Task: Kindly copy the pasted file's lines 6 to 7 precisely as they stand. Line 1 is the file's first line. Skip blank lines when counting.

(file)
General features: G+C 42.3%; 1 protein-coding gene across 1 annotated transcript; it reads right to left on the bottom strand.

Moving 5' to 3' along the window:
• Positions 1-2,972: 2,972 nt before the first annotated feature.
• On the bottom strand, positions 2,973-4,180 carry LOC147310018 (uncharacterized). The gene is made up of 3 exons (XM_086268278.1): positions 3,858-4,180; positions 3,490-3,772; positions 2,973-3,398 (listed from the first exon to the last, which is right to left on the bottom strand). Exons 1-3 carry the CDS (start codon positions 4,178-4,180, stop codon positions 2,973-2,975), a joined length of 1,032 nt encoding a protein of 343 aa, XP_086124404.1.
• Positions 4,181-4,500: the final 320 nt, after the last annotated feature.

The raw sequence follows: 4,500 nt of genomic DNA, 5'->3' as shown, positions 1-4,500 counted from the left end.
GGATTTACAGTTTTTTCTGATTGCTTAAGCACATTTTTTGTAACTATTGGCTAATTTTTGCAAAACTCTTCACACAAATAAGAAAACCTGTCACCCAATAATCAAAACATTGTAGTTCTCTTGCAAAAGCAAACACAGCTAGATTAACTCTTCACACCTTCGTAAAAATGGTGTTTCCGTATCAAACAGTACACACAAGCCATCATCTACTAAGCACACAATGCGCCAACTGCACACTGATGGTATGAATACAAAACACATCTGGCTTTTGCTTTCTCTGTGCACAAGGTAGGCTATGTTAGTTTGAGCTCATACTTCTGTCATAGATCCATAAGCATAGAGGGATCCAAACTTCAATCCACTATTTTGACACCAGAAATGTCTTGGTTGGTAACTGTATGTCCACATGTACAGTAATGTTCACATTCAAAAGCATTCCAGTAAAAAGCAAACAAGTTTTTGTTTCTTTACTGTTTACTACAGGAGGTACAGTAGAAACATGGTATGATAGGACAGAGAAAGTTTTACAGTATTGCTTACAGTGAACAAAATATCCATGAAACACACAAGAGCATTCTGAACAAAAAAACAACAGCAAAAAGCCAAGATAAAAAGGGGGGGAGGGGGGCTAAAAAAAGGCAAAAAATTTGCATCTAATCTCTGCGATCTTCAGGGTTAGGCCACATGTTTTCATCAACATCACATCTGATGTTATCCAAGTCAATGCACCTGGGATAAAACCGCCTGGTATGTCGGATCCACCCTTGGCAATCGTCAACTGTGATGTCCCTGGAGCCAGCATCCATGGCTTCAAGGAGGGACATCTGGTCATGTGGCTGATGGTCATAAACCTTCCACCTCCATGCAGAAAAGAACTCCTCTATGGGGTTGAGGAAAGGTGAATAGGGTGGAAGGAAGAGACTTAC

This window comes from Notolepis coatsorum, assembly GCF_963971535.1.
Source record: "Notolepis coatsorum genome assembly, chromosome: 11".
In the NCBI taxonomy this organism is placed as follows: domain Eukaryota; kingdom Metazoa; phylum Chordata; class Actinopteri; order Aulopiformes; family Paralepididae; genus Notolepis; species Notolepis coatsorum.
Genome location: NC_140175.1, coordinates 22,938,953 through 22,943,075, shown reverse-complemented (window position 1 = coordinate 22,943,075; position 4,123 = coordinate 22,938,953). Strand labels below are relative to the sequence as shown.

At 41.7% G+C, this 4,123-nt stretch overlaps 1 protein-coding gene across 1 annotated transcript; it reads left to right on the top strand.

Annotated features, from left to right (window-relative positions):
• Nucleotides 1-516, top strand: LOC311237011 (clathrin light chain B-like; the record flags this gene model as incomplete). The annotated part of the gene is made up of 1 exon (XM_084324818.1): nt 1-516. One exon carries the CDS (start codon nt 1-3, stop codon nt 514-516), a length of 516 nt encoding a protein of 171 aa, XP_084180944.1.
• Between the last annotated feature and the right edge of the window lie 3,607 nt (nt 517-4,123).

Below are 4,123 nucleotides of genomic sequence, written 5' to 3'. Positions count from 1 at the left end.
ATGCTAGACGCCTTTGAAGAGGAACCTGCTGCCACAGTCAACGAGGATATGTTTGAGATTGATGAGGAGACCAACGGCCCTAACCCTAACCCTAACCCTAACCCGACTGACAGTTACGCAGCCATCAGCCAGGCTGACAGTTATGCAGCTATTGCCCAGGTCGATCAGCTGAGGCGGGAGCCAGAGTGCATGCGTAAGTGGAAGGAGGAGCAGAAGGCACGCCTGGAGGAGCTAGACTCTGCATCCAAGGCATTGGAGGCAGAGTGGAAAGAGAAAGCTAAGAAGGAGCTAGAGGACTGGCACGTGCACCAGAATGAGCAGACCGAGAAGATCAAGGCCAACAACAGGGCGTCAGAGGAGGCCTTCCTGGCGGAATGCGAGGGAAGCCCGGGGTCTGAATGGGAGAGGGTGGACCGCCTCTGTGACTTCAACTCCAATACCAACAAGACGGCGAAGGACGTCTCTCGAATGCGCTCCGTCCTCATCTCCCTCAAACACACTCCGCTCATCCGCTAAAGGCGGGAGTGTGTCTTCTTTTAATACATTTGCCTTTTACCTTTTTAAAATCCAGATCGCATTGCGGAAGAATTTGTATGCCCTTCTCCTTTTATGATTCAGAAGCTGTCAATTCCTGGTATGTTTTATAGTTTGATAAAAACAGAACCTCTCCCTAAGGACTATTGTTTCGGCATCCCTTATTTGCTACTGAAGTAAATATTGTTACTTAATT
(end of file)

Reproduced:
The raw sequence follows: 4,500 nt of genomic DNA, 5'->3' as shown, positions 1-4,500 counted from the left end.
GGATTTACAGTTTTTTCTGATTGCTTAAGCACATTTTTTGTAACTATTGGCTAATTTTTGCAAAACTCTTCACACAAATAAGAAAACCTGTCACCCAATAATCAAAACATTGTAGTTCTCTTGCAAAAGCAAACACAGCTAGATTAACTCTTCACACCTTCGTAAAAATGGTGTTTCCGTATCAAACAGTACACACAAGCCATCATCTACTAAGCACACAATGCGCCAACTGCACACTGATGGTATGAATACAAAACACATCTGGCTTTTGCTTTCTCTGTGCACAAGGTAGGCTATGTTAGTTTGAGCTCATACTTCTGTCATAGATCCATAAGCATAGAGGGATCCAAACTTCAATCCACTATTTTGACACCAGAAATGTCTTGGTTGGTAACTGTATGTCCACATGTACAGTAATGTTCACATTCAAAAGCATTCCAGTAAAAAGCAAACAAGTTTTTGTTTCTTTACTGTTTACTACAGGAGGTACAGTAGAAACATGGTATGATAGGACAGAGAAAGTTTTACAGTATTGCTTACAGTGAACAAAATATCCATGAAACACACAAGAGCATTCTGAACAAAAAAACAACAGCAAAAAGCCAAGATAAAAAGGGGGGGAGGGGGGCTAAAAAAAGGCAAAAAATTTGCATCTAATCTCTGCGATCTTCAGGGTTAGGCCACATGTTTTCATCAACATCACATCTGATGTTATCCAAGTCAATGCACCTGGGATAAAACCGCCTGGTATGTCGGATCCACCCTTGGCAATCGTCAACTGTGATGTCCCTGGAGCCAGCATCCATGGCTTCAAGGAGGGACATCTGGTCATGTGGCTGATGGTCATAAACCTTCCACCTCCATGCAGAAAAGAACTCCTCTATGGGGTTGAGGAAAGGTGAATAGGGTGGAAGGAAGAGACTTAC